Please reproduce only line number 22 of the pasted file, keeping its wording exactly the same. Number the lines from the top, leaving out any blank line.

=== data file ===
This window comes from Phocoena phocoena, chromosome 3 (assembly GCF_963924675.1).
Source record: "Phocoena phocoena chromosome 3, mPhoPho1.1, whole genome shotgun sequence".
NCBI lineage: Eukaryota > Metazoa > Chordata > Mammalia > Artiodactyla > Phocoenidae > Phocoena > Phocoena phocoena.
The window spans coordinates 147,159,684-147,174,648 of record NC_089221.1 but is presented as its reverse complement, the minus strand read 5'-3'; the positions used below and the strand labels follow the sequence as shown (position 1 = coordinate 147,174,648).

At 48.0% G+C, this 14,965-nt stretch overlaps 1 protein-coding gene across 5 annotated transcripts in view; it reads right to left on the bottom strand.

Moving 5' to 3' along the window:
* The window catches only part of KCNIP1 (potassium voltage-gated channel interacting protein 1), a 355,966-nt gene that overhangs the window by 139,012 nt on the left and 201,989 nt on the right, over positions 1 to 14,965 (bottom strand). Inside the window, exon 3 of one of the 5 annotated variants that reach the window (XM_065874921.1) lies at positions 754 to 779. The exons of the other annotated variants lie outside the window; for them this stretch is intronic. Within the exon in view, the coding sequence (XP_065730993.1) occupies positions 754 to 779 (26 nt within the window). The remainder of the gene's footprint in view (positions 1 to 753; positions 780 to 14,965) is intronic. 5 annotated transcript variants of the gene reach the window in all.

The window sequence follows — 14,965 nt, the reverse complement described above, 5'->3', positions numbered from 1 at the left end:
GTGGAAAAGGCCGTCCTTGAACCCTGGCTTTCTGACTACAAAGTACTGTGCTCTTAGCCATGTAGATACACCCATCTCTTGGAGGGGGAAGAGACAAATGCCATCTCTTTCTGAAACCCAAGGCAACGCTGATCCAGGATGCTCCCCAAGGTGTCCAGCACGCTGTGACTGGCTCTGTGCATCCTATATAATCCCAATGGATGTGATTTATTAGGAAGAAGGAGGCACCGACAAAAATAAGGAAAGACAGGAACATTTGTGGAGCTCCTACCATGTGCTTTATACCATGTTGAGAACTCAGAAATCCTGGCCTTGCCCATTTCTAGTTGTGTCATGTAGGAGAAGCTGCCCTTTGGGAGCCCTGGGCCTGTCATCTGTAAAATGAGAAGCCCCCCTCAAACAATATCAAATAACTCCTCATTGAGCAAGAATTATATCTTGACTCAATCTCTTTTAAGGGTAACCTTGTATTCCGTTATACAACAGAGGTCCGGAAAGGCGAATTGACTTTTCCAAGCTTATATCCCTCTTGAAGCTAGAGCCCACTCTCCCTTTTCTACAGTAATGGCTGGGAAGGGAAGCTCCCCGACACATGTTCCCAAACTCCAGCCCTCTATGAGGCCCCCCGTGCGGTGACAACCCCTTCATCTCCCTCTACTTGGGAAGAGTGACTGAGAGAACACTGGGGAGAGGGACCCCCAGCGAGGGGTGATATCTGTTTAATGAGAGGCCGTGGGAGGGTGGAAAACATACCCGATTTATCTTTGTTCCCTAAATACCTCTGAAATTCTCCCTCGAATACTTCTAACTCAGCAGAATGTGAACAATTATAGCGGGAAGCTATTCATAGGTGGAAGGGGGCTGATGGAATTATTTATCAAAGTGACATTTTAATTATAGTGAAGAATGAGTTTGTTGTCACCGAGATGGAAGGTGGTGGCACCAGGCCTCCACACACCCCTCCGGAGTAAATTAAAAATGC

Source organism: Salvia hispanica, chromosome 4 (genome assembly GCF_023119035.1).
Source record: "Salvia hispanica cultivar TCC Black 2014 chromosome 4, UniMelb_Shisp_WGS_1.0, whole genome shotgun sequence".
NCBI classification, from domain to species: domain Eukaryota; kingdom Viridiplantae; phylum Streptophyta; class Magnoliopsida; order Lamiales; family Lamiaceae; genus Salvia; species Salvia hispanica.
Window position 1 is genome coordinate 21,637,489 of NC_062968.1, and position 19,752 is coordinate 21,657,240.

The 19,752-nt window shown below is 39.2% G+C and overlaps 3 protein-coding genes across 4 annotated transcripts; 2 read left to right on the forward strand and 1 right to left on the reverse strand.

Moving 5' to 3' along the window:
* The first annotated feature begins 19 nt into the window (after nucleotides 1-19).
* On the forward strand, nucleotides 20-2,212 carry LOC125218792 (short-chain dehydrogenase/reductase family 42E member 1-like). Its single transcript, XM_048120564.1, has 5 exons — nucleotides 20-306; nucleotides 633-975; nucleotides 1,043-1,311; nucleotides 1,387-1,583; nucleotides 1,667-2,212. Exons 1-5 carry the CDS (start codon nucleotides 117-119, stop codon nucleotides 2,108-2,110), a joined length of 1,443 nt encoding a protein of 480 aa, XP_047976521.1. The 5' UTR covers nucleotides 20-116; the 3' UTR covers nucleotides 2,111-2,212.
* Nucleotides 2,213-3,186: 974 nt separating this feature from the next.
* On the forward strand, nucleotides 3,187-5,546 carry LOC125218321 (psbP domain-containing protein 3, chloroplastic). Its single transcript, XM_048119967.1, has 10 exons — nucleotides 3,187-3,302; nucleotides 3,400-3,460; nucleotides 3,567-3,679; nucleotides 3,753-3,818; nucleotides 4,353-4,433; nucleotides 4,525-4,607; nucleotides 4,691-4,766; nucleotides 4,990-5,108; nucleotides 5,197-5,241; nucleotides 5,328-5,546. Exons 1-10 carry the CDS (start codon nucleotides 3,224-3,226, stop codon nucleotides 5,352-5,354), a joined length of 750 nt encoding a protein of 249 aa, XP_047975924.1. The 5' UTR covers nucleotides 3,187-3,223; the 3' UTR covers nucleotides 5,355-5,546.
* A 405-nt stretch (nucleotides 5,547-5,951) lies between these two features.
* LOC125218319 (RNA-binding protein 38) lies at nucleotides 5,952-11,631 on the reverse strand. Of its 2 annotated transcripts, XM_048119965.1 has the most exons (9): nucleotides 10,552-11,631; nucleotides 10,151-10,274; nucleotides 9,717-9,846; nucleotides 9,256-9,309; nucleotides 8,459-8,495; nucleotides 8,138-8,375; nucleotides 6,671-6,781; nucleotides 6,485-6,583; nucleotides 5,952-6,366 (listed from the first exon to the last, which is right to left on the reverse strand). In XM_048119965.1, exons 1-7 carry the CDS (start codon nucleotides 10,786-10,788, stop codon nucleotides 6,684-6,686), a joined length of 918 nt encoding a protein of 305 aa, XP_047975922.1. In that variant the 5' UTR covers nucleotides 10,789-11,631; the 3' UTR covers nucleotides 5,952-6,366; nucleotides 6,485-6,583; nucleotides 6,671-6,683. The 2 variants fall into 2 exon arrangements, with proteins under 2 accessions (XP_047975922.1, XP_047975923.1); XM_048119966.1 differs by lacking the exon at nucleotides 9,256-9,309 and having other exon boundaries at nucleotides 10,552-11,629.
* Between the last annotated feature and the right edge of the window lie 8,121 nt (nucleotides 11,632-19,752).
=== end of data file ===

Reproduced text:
* Between the last annotated feature and the right edge of the window lie 8,121 nt (nucleotides 11,632-19,752).